Animal studies have shown that oral exposure to GenX chemicals can affect the liver, kidneys, immune system, offspring development, and could be linked to cancer. The liver seems especially sensitive to GenX exposure.
What Materials Are Safe for Air Fryers ?
- Stainless steel is a popular choice for air fryers, and for good reason. Its non-stick coating is great to prevent metal migration. This makes it a reliable and safe option for air fryer baskets. Here are the best Non-Toxic Air Fryers on the market right now.
- There was a trend to switch from Teflon to ceramic coatings, supposedly safer. However, there’s some ambiguity about what ceramic coatings actually contain. Manufacturers claim they’re mainly silica and alcohol-based binders, but they’re not obliged to reveal their exact compositions. So, we’re a bit in the dark about any potential health risks.
- Glass is a non-toxic material that can withstand high temperature.
- Any coatings free from PFOA, PFTE, GenX, and BPA
Should You Ban Teflon and PFOA From Your Air Fryer?
It’s unclear at what temperature, heated teflon-coated cookware releases toxic fumes. The Environmental Working Group says that teflon-coated pan releases the fumes at 325 degrees, other studies says 660s degrees.
As a precaution, it’s wise to avoid using PFOA, PFTE, or GenX non-stick coating in air fryers.
This 2022 study from Australian researchers found that a single surface crack on a Teflon-coated pan could release about 9,100 plastic particles during the cooking process. Should something break the coating, around 2,300,000 microplastics and nanoplastics may be released and potentially find their way into food.
For all these reasons, it’s safer to just phase out Teflon, PFOA, PFTE, or GenX coatings in air fryers, pans, pot or other highly heated cookware.
What To Do If You Have An Air Fryer That Contains Teflon/PFAS?
If you’re using an air fryer with a coating that might contain Teflon/PFASs, it’s best to stick to low or medium heat and avoid overheating.
Heated teflon-coated cookware does pose a risk by releasing toxic fumes. The Environmental Working Group says that teflon-coated pan releases the fumes at 325 degrees, other studies says 660s degrees. Back in 2009, the French Agency for Food, Environmental and Occupational Health & Safety (ANSES) even classified the health risk to consumers as ‘negligible’.
It’s unclear at what temperature, heated teflon-coated cookware releases toxic fumes therefore avoid overheating a teflon-coated pan.
In addition, any scratch on a teflon coated pan could release about 9,100 plastic particles during the cooking process according to this 2022 study from Australian researchers. If you own a teflon-coated pan, use wooden utensils.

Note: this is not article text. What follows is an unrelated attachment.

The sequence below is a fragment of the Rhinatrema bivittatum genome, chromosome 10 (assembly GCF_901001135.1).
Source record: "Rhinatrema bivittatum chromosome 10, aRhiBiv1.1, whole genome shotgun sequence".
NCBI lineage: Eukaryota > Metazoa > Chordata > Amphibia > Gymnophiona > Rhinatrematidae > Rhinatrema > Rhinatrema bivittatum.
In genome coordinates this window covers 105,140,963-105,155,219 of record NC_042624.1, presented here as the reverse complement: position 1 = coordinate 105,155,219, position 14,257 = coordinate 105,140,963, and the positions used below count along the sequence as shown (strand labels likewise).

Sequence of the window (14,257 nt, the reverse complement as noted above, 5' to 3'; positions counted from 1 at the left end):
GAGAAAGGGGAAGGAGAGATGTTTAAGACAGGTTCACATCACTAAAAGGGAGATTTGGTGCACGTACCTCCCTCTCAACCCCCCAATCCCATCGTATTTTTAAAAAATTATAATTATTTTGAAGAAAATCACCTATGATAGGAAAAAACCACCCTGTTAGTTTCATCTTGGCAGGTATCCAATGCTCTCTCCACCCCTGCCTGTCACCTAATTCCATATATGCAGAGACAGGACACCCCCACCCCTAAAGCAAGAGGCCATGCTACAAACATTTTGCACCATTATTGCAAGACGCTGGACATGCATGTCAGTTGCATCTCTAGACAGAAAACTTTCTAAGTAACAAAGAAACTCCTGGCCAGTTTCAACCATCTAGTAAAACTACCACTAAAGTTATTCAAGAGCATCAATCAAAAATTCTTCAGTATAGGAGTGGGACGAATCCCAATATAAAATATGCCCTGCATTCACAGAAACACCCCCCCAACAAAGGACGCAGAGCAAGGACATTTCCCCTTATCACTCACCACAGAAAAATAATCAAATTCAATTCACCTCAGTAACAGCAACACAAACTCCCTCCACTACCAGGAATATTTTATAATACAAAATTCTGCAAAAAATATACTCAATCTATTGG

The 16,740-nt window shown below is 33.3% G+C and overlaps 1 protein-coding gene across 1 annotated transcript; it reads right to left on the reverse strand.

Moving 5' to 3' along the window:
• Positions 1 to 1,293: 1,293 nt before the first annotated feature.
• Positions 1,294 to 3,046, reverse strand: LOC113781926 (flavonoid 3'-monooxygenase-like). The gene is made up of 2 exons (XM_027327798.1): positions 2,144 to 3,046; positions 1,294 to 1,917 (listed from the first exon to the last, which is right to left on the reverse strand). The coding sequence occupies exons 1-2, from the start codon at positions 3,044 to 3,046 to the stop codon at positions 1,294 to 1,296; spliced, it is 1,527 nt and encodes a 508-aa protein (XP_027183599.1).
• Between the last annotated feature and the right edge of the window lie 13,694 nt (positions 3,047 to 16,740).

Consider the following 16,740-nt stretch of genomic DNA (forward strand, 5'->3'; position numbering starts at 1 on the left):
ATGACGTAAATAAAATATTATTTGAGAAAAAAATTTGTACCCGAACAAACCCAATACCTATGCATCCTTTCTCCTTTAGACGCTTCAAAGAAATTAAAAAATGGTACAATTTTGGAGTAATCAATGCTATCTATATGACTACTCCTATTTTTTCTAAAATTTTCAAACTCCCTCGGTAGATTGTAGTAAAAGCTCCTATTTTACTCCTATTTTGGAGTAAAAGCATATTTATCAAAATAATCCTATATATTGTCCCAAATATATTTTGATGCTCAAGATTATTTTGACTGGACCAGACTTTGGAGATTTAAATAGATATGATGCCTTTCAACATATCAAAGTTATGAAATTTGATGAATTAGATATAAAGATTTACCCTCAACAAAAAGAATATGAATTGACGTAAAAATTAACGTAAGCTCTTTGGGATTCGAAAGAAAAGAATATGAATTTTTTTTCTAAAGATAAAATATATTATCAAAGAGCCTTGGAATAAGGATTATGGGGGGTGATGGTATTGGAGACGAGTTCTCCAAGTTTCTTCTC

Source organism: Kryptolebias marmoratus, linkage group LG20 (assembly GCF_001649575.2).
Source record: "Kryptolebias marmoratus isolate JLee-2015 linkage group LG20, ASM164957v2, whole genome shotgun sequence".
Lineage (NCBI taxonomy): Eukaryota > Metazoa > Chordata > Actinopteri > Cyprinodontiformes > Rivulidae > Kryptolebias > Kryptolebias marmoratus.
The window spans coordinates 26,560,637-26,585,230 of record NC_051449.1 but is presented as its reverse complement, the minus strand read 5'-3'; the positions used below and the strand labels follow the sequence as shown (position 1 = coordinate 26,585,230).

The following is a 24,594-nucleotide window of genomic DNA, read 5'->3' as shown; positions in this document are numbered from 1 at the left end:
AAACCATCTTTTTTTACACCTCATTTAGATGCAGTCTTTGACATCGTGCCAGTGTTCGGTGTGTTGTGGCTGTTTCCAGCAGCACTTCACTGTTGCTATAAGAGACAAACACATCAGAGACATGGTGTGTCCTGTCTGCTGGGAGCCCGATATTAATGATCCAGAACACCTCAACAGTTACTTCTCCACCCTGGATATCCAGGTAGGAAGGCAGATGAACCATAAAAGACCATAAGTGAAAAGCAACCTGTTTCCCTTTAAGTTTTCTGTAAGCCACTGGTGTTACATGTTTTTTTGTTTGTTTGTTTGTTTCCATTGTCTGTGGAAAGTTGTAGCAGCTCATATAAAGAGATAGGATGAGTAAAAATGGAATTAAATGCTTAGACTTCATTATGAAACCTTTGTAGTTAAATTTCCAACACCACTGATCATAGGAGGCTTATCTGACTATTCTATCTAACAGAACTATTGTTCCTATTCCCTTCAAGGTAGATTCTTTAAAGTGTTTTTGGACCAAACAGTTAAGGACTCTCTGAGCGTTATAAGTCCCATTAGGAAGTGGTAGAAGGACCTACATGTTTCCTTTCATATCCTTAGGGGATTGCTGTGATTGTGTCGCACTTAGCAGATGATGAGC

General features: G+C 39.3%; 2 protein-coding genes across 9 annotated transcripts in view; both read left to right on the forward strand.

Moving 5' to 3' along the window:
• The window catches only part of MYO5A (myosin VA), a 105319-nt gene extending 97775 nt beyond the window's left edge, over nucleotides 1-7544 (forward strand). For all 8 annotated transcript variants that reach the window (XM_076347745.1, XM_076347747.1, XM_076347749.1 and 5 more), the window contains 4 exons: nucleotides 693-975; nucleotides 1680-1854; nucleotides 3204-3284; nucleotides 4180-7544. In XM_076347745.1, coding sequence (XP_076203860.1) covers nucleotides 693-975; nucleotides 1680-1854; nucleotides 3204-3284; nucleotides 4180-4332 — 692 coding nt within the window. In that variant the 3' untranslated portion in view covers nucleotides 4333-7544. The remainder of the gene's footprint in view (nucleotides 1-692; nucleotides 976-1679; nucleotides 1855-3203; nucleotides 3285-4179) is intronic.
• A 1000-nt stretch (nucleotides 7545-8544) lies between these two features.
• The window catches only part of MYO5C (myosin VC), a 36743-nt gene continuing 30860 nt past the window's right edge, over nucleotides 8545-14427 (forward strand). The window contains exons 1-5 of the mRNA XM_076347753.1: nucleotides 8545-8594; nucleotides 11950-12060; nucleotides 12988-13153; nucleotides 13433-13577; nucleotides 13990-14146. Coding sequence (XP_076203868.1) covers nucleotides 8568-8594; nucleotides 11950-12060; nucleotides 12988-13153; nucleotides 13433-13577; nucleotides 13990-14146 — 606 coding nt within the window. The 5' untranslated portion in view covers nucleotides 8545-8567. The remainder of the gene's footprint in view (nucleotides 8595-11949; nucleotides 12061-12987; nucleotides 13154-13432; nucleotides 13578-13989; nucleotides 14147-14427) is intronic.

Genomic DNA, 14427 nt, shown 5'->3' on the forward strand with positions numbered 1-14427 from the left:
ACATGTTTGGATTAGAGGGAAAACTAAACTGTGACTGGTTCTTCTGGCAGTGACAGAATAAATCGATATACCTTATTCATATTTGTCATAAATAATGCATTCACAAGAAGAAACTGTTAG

2. Acrylamide in Air Fryers
Let’s talk about acrylamide when cooking with an air fryer. When we cook certain foods like potatoes at high temperatures through frying, baking, or roasting, acrylamide can form.
Acrylamide is on the Proposition 65 list because it’s linked to cancer and can cause birth defects or other reproductive harm. But here’s a bit of good news: the levels of acrylamide in food are usually much lower than the levels that cause these harmful effects.
So, how can you keep acrylamide at bay, especially with an air fryer?
- When frying, keep the temperature at 170°C (338°F) or lower. The hotter the oil, the more acrylamide forms.
- Soak raw potato slices in water for 15-30 minutes before frying or roasting. Then drain and pat them dry. This step helps remove some acrylamide precursors.
- Don’t store raw potatoes in the fridge. Cold temperatures can up their sugar content, and sugars can lead to more acrylamide when cooked.
3. Recall of Air Fryers
Recently two significant recalls of air fryers due to fire and burn hazards have been issued. These recalls were not related to the presence of hazardous chemicals in the air fryers.
COSORI Air Fryers Recall:
- Hazard: A wire connection in the COSORI air fryers can overheat, leading to fire and burn hazards.
- Affected Models: The recall involves various models, including CP158-AF, CP137-AF, CS158-AF, and more. These units are 3.7 and 5.8 qt. in size and were sold in black, gray, white, blue, or red colors.
- Incidents Reported: There have been 205 reports of the air fryers catching fire, burning, melting, overheating, and smoking. This includes 10 reports of minor burn injuries and 23 reports of minor property damage.
- Units Affected: Approximately 2 million units in the U.S., 250,000 in Canada, and 21,000 in Mexico.
Secura Air Fryers Recall:
- Hazard: Similar to the COSORI recall, a wire connection in Secura air fryers can overheat, posing fire and burn hazards.
- Affected Models: The recall includes Secura air fryers model number SAF-53D (TXG-DT16E) and SAF-53 (TXG-DS16), which are black with silver accents.
- Incidents Reported: There have been nine reports of the air fryers catching fire, burning, and smoking, although no injuries or property damage have been reported.
- Units Affected: About 6,400 units in the U.S. and 680 in Canada.
More information here:
- US Environmental Protection Agency (US EPA)
- US Department of Health and Human Services (HHS)
National Toxicology Program (NTP)
- California Environmental Protection Agency (CalEPA)
Office of Environmental Health Hazard Assessment (OEHHA)
- California State Water Resources Control Board (SWRCB)
- Biomonitoring California